Dissertation: British Army capabilities post Cold War

#1
Hello all,
My name is Hugh and I am an MSc student at the University of Glasgow on the International Relations course, and I am looking for candidates to participate in my dissertation research on the British Army in the post-Cold War and post-Afghanistan eras. My topic is ‘Have the previous three decades irreparably damaged the British Army’s battlefield capabilities?’. Anyone participating will be sent a questionnaire via ARRSE's PM system. Answers can be as short or in depth as you like, and is expected to require around 30 minutes of your time.

I have already contacted the admin team here at ARRSE and Bad CO has kindly given me permission to use the site for my research.

Who am I looking for?
Ideally, I’m looking for serving and recently retired members of the Army, however I am aware that ARRSE is a broad parish with varied and interesting members – which is one of the reasons I came here.
Accordingly, I am looking for a wide range of candidates rather than limiting the pool to just those who are currently serving in the Army:
  • Serving or retired members of the armed forces (British Army, Royal Navy, Royal Air Force). All ranks.
  • Civil Service staff (MoD, DSTL, etc), working or retired.
  • Subject matter experts – I’m aware that there are a few defence industry professionals and experts on here, and would gladly welcome their input.
  • If you are not part of any of the above categories but think you may have valuable input, please feel free to get in contact to discuss the matter further.

Anonymity, personal data and security
This forum thread is intended to recruit candidates. The research and your participation will be in the form of a questionnaire via ARRSE’s personal message system (this may seem strange, however this was the only way I could get ethical approval for this research from the Postgraduate Ethics Committee at Glasgow).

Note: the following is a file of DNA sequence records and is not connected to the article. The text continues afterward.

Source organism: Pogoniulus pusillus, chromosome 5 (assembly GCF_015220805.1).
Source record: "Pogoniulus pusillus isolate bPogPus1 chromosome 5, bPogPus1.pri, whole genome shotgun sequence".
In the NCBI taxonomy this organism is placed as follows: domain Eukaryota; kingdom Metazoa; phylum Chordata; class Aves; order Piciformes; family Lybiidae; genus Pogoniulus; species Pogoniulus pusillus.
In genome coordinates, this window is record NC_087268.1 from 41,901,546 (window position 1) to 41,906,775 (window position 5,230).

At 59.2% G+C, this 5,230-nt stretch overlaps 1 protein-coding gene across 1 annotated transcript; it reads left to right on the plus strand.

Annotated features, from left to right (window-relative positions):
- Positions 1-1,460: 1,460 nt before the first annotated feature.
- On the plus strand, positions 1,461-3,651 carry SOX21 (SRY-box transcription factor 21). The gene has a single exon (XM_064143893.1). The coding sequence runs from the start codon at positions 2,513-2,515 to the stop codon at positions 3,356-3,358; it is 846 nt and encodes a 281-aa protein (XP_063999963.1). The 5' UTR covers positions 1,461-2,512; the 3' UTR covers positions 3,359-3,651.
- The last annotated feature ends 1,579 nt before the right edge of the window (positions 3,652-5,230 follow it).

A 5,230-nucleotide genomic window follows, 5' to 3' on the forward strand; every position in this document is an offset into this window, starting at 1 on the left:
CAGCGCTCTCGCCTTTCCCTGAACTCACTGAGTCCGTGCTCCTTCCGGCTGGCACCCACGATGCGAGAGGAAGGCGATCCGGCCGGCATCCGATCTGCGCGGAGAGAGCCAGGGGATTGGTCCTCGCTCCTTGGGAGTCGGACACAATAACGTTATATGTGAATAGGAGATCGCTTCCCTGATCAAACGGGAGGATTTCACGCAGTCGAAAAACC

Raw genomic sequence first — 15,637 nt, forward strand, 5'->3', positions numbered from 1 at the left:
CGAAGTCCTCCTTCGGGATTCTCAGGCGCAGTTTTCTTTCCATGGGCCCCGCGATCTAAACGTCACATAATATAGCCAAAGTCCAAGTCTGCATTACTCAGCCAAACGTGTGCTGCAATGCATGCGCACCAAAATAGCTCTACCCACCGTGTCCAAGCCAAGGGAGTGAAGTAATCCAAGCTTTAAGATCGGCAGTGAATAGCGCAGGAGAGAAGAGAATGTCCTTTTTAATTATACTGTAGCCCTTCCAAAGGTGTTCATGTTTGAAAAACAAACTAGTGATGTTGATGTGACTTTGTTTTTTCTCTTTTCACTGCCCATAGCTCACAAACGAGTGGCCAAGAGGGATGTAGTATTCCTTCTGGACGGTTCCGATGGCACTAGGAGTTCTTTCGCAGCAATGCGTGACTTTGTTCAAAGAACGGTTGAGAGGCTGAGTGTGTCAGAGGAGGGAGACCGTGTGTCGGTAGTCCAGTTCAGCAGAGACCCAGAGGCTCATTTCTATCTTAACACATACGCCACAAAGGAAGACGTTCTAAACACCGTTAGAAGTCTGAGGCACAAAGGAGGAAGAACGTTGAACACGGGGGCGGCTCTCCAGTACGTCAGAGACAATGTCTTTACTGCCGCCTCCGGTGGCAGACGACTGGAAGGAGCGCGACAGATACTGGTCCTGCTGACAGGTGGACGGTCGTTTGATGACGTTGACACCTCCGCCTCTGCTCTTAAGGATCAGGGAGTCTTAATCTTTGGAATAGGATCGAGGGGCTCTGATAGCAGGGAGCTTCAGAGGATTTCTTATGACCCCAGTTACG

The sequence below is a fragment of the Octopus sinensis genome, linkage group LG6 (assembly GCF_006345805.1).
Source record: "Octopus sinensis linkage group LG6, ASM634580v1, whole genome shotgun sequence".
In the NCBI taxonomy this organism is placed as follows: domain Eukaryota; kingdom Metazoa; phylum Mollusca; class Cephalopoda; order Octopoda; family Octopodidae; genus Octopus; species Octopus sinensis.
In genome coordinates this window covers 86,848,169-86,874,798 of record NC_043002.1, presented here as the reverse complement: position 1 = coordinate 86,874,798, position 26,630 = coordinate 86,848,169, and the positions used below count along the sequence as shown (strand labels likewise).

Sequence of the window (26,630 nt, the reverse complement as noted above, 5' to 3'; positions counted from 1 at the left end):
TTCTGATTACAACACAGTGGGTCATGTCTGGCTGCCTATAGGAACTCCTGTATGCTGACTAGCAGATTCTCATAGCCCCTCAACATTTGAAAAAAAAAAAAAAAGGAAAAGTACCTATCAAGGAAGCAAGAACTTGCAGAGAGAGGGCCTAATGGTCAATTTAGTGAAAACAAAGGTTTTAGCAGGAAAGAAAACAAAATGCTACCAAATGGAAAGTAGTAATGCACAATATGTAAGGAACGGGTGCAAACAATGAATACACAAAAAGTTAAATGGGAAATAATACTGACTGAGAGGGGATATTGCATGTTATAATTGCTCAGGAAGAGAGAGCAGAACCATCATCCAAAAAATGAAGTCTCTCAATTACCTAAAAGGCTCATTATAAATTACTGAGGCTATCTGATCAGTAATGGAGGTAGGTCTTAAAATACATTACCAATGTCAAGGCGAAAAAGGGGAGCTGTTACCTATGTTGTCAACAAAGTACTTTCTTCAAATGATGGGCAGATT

Rather than approaching individuals for formal interviews I felt that the anonymity provided by ARRSE would allow candidates to speak freely on the topic. Anonymity and confidentiality will be kept as strict as possible. I will not be asking for real names, nor will I be publishing ARRSE username - unless a candidate has expressly consented to me doing so. Throughout my dissertation candidates will be referred to as an alpha-numeric, such as “A1” or “B9”. An appendix will provide limited details in the form of a ‘key’, to give context to candidates’ comments and differentiate them. For example:
‘A1 – serving – junior officer – combat support arms (artillery)’
‘B9 – retired – civil servant’
A friend and serving officer has helped me devise this system, as he pointed out that any other details (such as years serving or a specific rank) could allow an individual to be more easily identified and (quote) ‘end up having a meeting without coffee and biscuits’.

Personal data (sex, gender, sexual orientation, age, location, marital status, name) is not being collected.
As per my university department’s ethical approval I will be deleting the private messages once my research is complete by 30th August. I will be leaving the forum topic open however, as it could stimulate interesting conversation.

Who am I?
My name is Hugh, and I’m an MSc student at the University of Glasgow. I’ve had an interest in military history and defence/security issues from a fairly young age. I can confirm that I’m not an investigative journalist nor am I a Russian spy. I am not looking for technical details of equipment.

My supervisor is Professor Beatrice Heuser. Should anyone wish to contact me, my supervisor Professor Heuser, or the University of Glasgow Postgraduate Ethics committee, I will be more than happy to provide the relevant contact details via private message (I’d rather not post email addresses on a public forum).

Thank you for your time,
Hugh.

Edit - I have attached the Plain Language Statement (PLS) for those wishing to participate, and I'll be sending it on again to those who agree to participate. I am required to do this to ensure that you are aware of what the research will involve and that you can properly consent to taking part.
 

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#2
Well Done Hugh! We get a few of these per year and they usually ask pathetic questions, with a pre-conceived idea that those with military service are in some kind of social underclass, despite them being impoverished students at 4th rate universities themselves.